Though we usually drink Rhein wine at the outdoor Shakespeare performance, we hydrated with a Riesling from Württemberg this year. The evening was sweltering, the play was cute and the Riesling was cold and good with our picnic dinner.
Upon leaving the park, I discovered the rear tire on my bicycle to be dead flat. I encouraged my wife to ride on without me but she refused, and so we began the walk, pushing our bikes alongside us. There were hordes of people out enjoying the evening, one of rare beauty in a summer of lovely moments but few splendorous days. While crossing the bridge over the Bow River, my wife pointed out two burly men walking along the path below us. They were shirtless, wet and loud, strolling with conviction and aplomb. We smiled as we watched them, mine broadening as I realized I knew the scarcely clad gentlemen. They're both buyers at restaurants that I sell wine to, and I get on well with both of them. We descended the ramp from the bridge and intersected their resolute trajectory.
“You boys just out for a stroll?” I asked before our unwitting interlocutors saw us. Upon recognition, they laughingly raised their chests and shoulders, explaining that, fuelled by Languedoc rosé, they had been swimming down the river from the 10th Street Bridge to Centre Street, thus having to walk back in such a state. We explained our station too and bid them good evening, proceeding eastwards with our bicycles as they dripped their way west.
Excepting near-death experiences with electric scooters, we proceeded through an uneventful stretch of pathway before encountering a conspicuous gathering not far from Reconciliation Bridge. It was a huddle of two women and a man and as we came closer, two of them scuttled a bit further down the path leaving one bedraggled woman standing next to a filthy suitcase. She looked to be a veteran of the streets, somewhere between the age of 30 and 50 and it would take a keener eye than mine to narrow it down further. Her eyes were dead and her body spasmodic in upright repose, likely from the recent integration of a drug fix, or the dire need for one. She divined our presence and began to speak.
“Could you spare any dollars, anything? I didn't have the supper tonight, could you spare any change? Could… Just enough for…”
My wife found an energy bar in her bag and extended it to the woman who rocked from foot to foot in anticipation. Seeing that it was foodstuff and not money, she slapped the sustenance to the ground and stared through us to a planet a billion miles away.
"Well, I'm just going to leave that there in case you change your mind,” said my wife, unperturbed.
10 metres further, the woman's companions eyed our approach. The man was another veteran, closer to 50 than 30, twitchy and emaciated but betraying a wiry strength. He had drug-crazed eyes and cracked lips, framed by an incidental beard and parted to reveal the gateway to a putrid red cave. Atop his head was a black baseball cap which, in fluorescent lettering of alternating colours, read, "IT'S MY MOTHERFUCKING BIRTHDAY.” Next to him stood a virtually untarnished and surprisingly pretty girl of no more than 22, her long chestnut hair falling upon summer attire that showed signs of repeated wearing but not blatant dishevelment. She smiled effusively but vacantly, not at us, not at anything. Her eyes twinkled with chemical adventure, her glass world not yet shattered, her dreamscape not yet a nightmare.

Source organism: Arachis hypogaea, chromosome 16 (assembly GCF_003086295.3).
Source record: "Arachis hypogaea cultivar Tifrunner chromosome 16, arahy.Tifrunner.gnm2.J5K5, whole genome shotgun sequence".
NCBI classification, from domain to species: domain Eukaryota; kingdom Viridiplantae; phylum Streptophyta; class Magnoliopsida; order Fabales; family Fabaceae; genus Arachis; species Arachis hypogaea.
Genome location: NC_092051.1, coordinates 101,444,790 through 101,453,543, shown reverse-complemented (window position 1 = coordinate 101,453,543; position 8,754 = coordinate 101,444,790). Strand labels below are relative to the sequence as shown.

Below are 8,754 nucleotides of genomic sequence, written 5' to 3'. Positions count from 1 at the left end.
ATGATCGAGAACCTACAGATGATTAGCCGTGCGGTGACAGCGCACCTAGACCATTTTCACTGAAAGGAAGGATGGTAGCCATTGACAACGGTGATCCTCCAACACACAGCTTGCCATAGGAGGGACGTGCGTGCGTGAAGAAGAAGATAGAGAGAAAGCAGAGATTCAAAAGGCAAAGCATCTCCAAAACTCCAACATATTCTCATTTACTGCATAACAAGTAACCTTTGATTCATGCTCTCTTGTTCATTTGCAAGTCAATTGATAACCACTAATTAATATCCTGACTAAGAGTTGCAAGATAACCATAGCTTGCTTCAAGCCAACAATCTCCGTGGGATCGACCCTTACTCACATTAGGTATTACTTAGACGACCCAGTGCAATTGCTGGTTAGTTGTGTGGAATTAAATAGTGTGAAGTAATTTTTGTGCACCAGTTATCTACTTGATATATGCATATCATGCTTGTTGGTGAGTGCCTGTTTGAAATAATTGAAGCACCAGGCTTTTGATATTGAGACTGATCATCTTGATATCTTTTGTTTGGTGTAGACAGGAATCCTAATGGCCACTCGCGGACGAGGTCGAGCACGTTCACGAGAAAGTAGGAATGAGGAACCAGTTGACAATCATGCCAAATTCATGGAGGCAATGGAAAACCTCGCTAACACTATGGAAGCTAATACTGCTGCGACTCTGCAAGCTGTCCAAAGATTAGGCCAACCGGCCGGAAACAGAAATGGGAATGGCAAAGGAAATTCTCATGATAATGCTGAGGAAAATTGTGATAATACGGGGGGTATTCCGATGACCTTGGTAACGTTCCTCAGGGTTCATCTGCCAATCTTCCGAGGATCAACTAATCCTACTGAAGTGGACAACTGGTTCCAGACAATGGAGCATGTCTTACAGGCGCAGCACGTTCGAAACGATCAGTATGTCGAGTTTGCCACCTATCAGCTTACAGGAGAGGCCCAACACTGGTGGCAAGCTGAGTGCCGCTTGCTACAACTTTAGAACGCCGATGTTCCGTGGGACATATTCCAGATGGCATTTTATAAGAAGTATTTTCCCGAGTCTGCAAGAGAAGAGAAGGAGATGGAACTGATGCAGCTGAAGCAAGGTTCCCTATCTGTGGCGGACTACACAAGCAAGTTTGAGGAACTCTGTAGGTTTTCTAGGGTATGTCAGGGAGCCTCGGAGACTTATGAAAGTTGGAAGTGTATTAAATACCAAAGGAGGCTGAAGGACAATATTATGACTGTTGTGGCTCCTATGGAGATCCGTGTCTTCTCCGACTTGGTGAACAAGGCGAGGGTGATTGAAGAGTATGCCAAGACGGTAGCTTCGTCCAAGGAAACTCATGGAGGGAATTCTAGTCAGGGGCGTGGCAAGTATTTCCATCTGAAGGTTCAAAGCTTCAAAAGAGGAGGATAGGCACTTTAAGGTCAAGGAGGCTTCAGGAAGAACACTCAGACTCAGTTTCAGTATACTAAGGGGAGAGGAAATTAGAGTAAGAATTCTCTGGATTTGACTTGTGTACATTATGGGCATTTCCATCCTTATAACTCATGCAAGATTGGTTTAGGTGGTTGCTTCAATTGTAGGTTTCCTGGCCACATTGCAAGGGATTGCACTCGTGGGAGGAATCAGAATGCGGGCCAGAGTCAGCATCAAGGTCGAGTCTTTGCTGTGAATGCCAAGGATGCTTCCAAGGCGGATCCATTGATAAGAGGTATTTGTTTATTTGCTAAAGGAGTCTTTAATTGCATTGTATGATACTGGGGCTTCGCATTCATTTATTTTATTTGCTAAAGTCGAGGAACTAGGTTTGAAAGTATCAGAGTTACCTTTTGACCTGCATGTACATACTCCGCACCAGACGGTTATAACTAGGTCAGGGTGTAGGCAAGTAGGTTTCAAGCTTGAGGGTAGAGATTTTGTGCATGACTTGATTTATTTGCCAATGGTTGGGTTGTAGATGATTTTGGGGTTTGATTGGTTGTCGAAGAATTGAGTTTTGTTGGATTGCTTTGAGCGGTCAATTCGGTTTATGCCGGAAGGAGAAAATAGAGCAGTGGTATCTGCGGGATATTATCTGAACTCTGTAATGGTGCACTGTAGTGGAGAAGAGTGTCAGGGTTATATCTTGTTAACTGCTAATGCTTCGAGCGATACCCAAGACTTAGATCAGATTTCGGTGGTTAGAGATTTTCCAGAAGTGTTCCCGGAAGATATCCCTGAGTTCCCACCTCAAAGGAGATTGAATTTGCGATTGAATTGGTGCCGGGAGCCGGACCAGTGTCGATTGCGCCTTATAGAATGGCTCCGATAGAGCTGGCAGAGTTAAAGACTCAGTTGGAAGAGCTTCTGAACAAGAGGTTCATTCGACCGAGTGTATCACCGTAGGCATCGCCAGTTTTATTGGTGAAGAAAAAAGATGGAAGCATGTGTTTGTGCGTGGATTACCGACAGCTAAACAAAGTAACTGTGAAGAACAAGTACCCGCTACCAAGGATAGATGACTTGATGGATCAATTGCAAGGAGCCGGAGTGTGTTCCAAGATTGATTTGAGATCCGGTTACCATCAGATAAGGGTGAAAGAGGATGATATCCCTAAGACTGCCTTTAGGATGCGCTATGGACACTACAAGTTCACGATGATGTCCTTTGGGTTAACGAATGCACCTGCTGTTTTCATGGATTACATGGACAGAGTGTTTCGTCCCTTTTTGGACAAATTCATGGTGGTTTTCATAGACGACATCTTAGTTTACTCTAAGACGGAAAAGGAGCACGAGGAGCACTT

I hoped forlornly that whatever emptiness catalyzed her initiation into such a milieu could be rectified. I hoped that the transportive lure wouldn't atrophy her soul and capture her permanently. I hoped she wouldn't be enslaved by the drugs and the streets and the company of insatiable zombies. My melancholic thoughts were interrupted by a voice whistling through the man's desolate cave of rotten dental stalactites.
“You, ahh… it looks like you got a flat?”
“Yah,” I replied, “it happens - what can you do?”
“I've got some tools, I could fix it,” he stated confidently, the twitchy woman now dragging her suitcase towards him and the girl.
“I absolutely guarantee that you can't,” I thought to myself, but instead replied, “I appreciate the offer, but we're almost home and it's a beautiful evening for a stroll.”
He wheezed uncontrollably and then managed to sputter, “suit yourself. And have a good night then.”
My wife and I wished him the same and continued down the path, exchanging looks of bewilderment and dejection. We extended hands to each other, despite the precariousness of pushing our bikes in such a way. After a moment I paused and turned around. The threesome of derelicts stood listlessly, not looking at us, not looking at anything.
“Hey!” I called, winning back their attention. “I forgot to mention… Happy birthday!”
Following a bemused pause, they erupted into laughter as the man took the cap off his head, gleefully assessed it and nodded approvingly to us.
Sometimes life is like that. Sometimes sleep eludes us and we regale the gods by seeking answers, not realizing that there aren't any questions. And sometimes, on oppressively hot evenings, life's beauty shimmers with such crushing vividity that one can only accept it.